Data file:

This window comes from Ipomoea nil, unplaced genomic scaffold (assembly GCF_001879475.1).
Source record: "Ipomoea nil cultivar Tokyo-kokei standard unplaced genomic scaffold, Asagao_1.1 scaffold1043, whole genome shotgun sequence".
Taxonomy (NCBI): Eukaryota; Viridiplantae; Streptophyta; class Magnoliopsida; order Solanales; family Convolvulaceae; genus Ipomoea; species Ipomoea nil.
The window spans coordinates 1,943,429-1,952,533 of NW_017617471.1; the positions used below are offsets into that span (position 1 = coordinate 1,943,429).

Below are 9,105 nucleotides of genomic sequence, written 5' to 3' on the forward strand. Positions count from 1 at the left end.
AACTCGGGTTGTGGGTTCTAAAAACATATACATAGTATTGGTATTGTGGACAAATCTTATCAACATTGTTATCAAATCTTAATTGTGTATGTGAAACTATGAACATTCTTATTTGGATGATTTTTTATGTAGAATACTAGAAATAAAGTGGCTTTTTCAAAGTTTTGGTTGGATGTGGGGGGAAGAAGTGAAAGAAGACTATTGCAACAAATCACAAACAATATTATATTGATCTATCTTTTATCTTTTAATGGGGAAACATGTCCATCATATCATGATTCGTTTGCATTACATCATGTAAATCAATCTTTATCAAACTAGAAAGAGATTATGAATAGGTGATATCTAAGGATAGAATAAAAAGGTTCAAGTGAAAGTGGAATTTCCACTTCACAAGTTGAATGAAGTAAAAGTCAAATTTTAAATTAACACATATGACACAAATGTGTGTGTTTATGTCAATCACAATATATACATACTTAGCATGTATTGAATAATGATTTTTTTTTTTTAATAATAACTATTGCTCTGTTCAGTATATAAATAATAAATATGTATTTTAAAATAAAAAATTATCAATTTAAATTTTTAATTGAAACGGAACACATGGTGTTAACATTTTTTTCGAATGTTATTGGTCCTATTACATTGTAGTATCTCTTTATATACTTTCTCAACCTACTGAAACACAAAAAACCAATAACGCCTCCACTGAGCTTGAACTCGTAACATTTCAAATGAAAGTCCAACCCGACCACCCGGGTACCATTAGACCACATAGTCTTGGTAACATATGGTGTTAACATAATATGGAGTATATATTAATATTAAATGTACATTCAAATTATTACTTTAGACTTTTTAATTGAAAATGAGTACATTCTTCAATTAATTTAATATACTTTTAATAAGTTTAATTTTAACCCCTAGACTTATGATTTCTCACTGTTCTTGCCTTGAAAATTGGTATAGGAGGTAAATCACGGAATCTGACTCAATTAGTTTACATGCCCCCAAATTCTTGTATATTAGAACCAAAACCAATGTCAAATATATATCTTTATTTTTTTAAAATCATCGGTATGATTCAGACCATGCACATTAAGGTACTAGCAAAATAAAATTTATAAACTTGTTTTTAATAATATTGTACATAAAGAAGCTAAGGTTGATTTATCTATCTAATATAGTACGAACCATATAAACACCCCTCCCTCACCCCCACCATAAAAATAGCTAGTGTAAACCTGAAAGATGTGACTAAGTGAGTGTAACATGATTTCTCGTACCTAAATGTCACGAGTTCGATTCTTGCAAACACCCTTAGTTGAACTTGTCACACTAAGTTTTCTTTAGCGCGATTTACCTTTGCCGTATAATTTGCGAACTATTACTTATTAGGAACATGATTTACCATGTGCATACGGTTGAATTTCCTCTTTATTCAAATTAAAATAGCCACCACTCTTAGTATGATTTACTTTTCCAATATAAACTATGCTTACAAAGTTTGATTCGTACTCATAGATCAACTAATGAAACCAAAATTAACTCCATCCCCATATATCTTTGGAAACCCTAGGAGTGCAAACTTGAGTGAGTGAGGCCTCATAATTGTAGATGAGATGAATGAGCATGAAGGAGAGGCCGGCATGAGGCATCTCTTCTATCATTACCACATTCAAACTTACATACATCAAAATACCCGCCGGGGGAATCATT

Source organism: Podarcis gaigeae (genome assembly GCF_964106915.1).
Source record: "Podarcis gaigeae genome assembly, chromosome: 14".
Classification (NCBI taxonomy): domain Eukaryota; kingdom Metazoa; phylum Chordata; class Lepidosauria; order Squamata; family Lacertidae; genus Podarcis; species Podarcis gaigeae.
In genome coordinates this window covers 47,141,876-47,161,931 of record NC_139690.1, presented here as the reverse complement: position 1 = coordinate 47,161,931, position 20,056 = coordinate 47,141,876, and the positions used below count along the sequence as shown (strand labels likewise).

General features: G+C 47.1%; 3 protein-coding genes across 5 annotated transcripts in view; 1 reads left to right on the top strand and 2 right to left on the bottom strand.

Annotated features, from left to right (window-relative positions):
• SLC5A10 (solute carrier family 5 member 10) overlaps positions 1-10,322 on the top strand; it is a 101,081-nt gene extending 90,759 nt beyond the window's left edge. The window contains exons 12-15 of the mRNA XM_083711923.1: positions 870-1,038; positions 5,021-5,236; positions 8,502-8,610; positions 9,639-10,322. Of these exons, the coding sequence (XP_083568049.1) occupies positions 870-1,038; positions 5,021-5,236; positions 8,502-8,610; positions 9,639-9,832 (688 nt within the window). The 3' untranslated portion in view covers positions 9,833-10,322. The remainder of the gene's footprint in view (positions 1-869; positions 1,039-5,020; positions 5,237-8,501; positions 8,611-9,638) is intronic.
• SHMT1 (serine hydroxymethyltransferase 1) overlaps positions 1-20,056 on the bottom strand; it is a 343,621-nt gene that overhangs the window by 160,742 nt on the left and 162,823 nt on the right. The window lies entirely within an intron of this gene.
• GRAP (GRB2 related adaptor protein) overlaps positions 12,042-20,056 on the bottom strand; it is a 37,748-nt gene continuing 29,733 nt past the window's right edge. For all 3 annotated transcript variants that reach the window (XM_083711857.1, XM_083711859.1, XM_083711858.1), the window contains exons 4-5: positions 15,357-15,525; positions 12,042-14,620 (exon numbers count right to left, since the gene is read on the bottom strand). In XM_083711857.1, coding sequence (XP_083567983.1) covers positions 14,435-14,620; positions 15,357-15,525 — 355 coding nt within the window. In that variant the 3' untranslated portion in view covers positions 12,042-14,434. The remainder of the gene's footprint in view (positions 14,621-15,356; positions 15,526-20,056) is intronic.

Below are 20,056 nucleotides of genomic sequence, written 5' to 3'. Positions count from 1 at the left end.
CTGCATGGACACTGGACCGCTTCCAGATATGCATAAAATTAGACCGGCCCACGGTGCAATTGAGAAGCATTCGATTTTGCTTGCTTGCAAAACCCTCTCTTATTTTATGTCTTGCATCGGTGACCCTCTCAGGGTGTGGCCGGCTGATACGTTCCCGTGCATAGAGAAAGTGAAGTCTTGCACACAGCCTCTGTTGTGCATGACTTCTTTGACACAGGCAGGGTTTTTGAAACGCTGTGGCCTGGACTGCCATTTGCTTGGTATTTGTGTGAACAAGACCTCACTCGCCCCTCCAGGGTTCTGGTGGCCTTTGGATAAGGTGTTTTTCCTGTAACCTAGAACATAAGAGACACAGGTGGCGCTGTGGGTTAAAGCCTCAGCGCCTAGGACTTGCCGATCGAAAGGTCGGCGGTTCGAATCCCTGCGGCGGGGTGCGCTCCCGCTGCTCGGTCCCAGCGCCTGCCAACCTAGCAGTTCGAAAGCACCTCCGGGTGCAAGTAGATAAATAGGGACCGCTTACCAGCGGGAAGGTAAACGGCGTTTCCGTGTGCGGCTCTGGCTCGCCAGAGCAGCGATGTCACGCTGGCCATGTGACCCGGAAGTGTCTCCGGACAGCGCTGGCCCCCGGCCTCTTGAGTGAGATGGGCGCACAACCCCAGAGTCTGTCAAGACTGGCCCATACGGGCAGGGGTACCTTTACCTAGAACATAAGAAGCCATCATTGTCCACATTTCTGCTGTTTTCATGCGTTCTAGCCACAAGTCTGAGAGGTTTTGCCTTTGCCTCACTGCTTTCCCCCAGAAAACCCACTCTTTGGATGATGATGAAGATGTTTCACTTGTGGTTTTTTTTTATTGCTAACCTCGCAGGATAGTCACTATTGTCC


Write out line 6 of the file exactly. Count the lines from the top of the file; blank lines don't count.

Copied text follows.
AACTCGGGTTGTGGGTTCTAAAAACATATACATAGTATTGGTATTGTGGACAAATCTTATCAACATTGTTATCAAATCTTAATTGTGTATGTGAAACTATGAACATTCTTATTTGGATGATTTTTTATGTAGAATACTAGAAATAAAGTGGCTTTTTCAAAGTTTTGGTTGGATGTGGGGGGAAGAAGTGAAAGAAGACTATTGCAACAAATCACAAACAATATTATATTGATCTATCTTTTATCTTTTAATGGGGAAACATGTCCATCATATCATGATTCGTTTGCATTACATCATGTAAATCAATCTTTATCAAACTAGAAAGAGATTATGAATAGGTGATATCTAAGGATAGAATAAAAAGGTTCAAGTGAAAGTGGAATTTCCACTTCACAAGTTGAATGAAGTAAAAGTCAAATTTTAAATTAACACATATGACACAAATGTGTGTGTTTATGTCAATCACAATATATACATACTTAGCATGTATTGAATAATGATTTTTTTTTTTTAATAATAACTATTGCTCTGTTCAGTATATAAATAATAAATATGTATTTTAAAATAAAAAATTATCAATTTAAATTTTTAATTGAAACGGAACACATGGTGTTAACATTTTTTTCGAATGTTATTGGTCCTATTACATTGTAGTATCTCTTTATATACTTTCTCAACCTACTGAAACACAAAAAACCAATAACGCCTCCACTGAGCTTGAACTCGTAACATTTCAAATGAAAGTCCAACCCGACCACCCGGGTACCATTAGACCACATAGTCTTGGTAACATATGGTGTTAACATAATATGGAGTATATATTAATATTAAATGTACATTCAAATTATTACTTTAGACTTTTTAATTGAAAATGAGTACATTCTTCAATTAATTTAATATACTTTTAATAAGTTTAATTTTAACCCCTAGACTTATGATTTCTCACTGTTCTTGCCTTGAAAATTGGTATAGGAGGTAAATCACGGAATCTGACTCAATTAGTTTACATGCCCCCAAATTCTTGTATATTAGAACCAAAACCAATGTCAAATATATATCTTTATTTTTTTAAAATCATCGGTATGATTCAGACCATGCACATTAAGGTACTAGCAAAATAAAATTTATAAACTTGTTTTTAATAATATTGTACATAAAGAAGCTAAGGTTGATTTATCTATCTAATATAGTACGAACCATATAAACACCCCTCCCTCACCCCCACCATAAAAATAGCTAGTGTAAACCTGAAAGATGTGACTAAGTGAGTGTAACATGATTTCTCGTACCTAAATGTCACGAGTTCGATTCTTGCAAACACCCTTAGTTGAACTTGTCACACTAAGTTTTCTTTAGCGCGATTTACCTTTGCCGTATAATTTGCGAACTATTACTTATTAGGAACATGATTTACCATGTGCATACGGTTGAATTTCCTCTTTATTCAAATTAAAATAGCCACCACTCTTAGTATGATTTACTTTTCCAATATAAACTATGCTTACAAAGTTTGATTCGTACTCATAGATCAACTAATGAAACCAAAATTAACTCCATCCCCATATATCTTTGGAAACCCTAGGAGTGCAAACTTGAGTGAGTGAGGCCTCATAATTGTAGATGAGATGAATGAGCATGAAGGAGAGGCCGGCATGAGGCATCTCTTCTATCATTACCACATTCAAACTTACATACATCAAAATACCCGCCGGGGGAATCATT